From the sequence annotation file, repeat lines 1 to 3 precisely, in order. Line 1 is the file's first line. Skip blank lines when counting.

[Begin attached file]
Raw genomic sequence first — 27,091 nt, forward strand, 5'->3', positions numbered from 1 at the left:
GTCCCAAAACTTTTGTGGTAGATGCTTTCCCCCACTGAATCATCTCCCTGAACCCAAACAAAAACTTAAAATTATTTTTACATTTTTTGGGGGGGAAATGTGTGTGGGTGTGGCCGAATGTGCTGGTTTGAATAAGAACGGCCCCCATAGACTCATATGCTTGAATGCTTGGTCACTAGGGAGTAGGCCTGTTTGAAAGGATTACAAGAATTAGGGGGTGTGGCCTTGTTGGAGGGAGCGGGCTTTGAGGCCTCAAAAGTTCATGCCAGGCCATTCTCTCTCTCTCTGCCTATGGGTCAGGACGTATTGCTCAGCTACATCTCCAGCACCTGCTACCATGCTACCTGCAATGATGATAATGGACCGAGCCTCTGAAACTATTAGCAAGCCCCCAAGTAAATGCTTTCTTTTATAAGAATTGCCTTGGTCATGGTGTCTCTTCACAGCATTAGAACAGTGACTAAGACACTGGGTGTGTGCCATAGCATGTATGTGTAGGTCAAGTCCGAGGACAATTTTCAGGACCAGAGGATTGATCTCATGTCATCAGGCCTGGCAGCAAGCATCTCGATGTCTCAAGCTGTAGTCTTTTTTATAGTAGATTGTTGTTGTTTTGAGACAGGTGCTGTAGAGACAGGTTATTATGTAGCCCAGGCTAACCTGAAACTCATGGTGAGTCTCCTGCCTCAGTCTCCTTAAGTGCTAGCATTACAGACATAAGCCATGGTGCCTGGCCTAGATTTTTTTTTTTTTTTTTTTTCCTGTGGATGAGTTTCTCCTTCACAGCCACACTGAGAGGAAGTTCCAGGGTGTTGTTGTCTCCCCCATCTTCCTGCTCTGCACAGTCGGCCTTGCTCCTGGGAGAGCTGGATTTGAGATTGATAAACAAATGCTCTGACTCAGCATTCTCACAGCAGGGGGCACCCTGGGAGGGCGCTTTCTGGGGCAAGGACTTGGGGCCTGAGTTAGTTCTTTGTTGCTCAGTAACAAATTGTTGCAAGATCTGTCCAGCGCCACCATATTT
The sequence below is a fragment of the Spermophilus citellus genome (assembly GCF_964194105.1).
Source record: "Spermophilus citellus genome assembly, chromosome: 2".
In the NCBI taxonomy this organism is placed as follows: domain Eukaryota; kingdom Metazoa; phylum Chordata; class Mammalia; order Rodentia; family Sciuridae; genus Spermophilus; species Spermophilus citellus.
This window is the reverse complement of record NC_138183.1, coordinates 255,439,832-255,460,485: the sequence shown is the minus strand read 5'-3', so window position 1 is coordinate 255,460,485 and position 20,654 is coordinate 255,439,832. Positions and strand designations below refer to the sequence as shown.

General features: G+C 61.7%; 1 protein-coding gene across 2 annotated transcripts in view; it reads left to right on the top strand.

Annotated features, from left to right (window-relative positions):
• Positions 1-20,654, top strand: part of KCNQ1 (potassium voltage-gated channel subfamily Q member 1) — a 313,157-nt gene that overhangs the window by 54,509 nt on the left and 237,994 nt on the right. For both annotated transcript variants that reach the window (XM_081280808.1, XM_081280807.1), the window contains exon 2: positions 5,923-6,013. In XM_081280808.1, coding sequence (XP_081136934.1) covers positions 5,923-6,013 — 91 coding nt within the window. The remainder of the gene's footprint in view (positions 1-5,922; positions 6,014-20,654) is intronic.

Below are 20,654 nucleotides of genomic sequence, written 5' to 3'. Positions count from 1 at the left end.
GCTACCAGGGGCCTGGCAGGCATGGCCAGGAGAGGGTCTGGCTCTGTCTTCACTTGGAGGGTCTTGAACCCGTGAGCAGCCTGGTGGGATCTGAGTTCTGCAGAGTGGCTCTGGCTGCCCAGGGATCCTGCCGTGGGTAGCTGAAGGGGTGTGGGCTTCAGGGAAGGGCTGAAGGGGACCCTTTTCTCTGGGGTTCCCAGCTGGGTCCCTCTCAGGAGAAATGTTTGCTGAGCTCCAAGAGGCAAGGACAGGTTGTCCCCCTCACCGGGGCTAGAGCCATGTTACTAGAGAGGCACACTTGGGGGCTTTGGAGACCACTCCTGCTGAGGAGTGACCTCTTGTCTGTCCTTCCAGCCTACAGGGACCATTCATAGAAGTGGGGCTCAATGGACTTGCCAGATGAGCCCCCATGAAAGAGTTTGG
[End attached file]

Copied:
Raw genomic sequence first — 27,091 nt, forward strand, 5'->3', positions numbered from 1 at the left:
GTCCCAAAACTTTTGTGGTAGATGCTTTCCCCCACTGAATCATCTCCCTGAACCCAAACAAAAACTTAAAATTATTTTTACATTTTTTGGGGGGGAAATGTGTGTGGGTGTGGCCGAATGTGCTGGTTTGAATAAGAACGGCCCCCATAGACTCATATGCTTGAATGCTTGGTCACTAGGGAGTAGGCCTGTTTGAAAGGATTACAAGAATTAGGGGGTGTGGCCTTGTTGGAGGGAGCGGGCTTTGAGGCCTCAAAAGTTCATGCCAGGCCATTCTCTCTCTCTCTGCCTATGGGTCAGGACGTATTGCTCAGCTACATCTCCAGCACCTGCTACCATGCTACCTGCAATGATGATAATGGACCGAGCCTCTGAAACTATTAGCAAGCCCCCAAGTAAATGCTTTCTTTTATAAGAATTGCCTTGGTCATGGTGTCTCTTCACAGCATTAGAACAGTGACTAAGACACTGGGTGTGTGCCATAGCATGTATGTGTAGGTCAAGTCCGAGGACAATTTTCAGGACCAGAGGATTGATCTCATGTCATCAGGCCTGGCAGCAAGCATCTCGATGTCTCAAGCTGTAGTCTTTTTTATAGTAGATTGTTGTTGTTTTGAGACAGGTGCTGTAGAGACAGGTTATTATGTAGCCCAGGCTAACCTGAAACTCATGGTGAGTCTCCTGCCTCAGTCTCCTTAAGTGCTAGCATTACAGACATAAGCCATGGTGCCTGGCCTAGATTTTTTTTTTTTTTTTTTTTCCTGTGGATGAGTTTCTCCTTCACAGCCACACTGAGAGGAAGTTCCAGGGTGTTGTTGTCTCCCCCATCTTCCTGCTCTGCACAGTCGGCCTTGCTCCTGGGAGAGCTGGATTTGAGATTGATAAACAAATGCTCTGACTCAGCATTCTCACAGCAGGGGGCACCCTGGGAGGGCGCTTTCTGGGGCAAGGACTTGGGGCCTGAGTTAGTTCTTTGTTGCTCAGTAACAAATTGTTGCAAGATCTGTCCAGCGCCACCATATTT
The sequence below is a fragment of the Spermophilus citellus genome (assembly GCF_964194105.1).